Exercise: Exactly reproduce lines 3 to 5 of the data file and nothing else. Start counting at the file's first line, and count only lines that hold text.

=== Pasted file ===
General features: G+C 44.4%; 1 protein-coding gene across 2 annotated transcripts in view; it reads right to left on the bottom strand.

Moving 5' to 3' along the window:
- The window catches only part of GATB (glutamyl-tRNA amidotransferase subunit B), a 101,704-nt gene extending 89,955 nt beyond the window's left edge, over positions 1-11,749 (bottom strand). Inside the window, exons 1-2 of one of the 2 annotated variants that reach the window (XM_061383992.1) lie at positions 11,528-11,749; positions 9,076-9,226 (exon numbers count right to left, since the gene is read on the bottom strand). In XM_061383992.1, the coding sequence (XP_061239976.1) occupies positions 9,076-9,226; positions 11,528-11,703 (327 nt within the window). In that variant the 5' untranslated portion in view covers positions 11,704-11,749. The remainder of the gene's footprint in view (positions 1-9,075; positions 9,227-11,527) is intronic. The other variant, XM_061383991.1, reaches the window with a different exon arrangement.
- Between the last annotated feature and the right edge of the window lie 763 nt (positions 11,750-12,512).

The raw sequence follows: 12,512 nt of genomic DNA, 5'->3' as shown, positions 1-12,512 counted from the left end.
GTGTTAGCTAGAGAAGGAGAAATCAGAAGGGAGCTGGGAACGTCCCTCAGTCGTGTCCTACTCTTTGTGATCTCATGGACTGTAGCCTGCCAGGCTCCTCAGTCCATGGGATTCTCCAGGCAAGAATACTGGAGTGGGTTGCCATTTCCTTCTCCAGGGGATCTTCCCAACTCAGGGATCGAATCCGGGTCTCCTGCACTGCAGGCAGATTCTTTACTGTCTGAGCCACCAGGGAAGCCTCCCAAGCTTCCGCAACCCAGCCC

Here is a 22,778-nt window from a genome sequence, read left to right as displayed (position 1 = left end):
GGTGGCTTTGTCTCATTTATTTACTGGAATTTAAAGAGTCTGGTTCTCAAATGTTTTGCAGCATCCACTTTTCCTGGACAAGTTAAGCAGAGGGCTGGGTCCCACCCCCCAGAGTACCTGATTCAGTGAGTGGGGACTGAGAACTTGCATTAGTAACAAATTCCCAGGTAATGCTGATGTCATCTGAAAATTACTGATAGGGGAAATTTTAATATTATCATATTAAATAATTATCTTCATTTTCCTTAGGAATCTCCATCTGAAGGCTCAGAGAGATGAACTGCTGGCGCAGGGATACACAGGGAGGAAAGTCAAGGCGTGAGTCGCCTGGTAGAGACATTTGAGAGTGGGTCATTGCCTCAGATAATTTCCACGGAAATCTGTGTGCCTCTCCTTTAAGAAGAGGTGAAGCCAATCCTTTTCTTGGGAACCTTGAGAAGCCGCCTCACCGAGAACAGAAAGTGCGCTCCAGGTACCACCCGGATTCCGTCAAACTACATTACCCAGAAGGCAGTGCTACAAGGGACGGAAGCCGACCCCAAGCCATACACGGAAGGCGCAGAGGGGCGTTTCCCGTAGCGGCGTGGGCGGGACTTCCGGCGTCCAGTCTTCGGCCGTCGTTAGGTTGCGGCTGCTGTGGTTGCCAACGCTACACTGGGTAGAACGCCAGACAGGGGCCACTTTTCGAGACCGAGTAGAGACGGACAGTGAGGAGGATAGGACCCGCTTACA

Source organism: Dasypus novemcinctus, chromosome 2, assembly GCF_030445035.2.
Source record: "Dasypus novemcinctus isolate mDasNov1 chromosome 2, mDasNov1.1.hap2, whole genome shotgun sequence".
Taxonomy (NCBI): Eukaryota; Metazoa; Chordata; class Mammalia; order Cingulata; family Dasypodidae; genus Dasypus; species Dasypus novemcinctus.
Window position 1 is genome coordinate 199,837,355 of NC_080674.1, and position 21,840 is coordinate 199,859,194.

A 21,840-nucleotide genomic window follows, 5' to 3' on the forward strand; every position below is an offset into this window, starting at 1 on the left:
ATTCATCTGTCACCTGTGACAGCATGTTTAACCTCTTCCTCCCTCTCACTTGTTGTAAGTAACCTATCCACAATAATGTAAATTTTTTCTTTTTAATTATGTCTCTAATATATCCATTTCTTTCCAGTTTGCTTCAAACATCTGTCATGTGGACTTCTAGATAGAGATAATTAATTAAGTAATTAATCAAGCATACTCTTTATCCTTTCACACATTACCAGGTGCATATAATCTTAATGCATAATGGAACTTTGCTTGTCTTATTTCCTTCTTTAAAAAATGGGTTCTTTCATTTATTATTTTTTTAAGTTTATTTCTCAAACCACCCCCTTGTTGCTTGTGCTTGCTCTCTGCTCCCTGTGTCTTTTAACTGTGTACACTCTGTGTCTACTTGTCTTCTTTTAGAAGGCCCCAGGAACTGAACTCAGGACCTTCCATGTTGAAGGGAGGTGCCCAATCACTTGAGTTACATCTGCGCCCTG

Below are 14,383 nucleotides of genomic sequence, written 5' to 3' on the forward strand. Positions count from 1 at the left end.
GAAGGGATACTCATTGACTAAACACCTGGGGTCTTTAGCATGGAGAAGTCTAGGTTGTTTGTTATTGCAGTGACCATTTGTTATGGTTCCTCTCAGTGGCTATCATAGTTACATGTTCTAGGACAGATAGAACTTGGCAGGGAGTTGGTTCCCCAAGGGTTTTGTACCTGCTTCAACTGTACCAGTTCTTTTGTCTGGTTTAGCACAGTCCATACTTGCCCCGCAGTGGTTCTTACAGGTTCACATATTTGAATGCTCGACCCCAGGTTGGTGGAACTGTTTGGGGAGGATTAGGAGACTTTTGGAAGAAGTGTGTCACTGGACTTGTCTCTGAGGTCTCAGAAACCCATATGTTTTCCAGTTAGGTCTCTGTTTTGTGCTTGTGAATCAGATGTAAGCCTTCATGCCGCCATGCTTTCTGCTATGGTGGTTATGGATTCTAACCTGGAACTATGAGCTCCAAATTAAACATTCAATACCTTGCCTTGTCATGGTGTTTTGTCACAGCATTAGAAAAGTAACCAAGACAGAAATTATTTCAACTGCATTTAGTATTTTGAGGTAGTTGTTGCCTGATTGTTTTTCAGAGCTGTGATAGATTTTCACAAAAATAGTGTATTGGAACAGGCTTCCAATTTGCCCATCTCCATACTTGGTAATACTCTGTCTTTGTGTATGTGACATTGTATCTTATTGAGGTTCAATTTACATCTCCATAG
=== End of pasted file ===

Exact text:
- The window catches only part of GATB (glutamyl-tRNA amidotransferase subunit B), a 101,704-nt gene extending 89,955 nt beyond the window's left edge, over positions 1-11,749 (bottom strand). Inside the window, exons 1-2 of one of the 2 annotated variants that reach the window (XM_061383992.1) lie at positions 11,528-11,749; positions 9,076-9,226 (exon numbers count right to left, since the gene is read on the bottom strand). In XM_061383992.1, the coding sequence (XP_061239976.1) occupies positions 9,076-9,226; positions 11,528-11,703 (327 nt within the window). In that variant the 5' untranslated portion in view covers positions 11,704-11,749. The remainder of the gene's footprint in view (positions 1-9,075; positions 9,227-11,527) is intronic. The other variant, XM_061383991.1, reaches the window with a different exon arrangement.
- Between the last annotated feature and the right edge of the window lie 763 nt (positions 11,750-12,512).

The raw sequence follows: 12,512 nt of genomic DNA, 5'->3' as shown, positions 1-12,512 counted from the left end.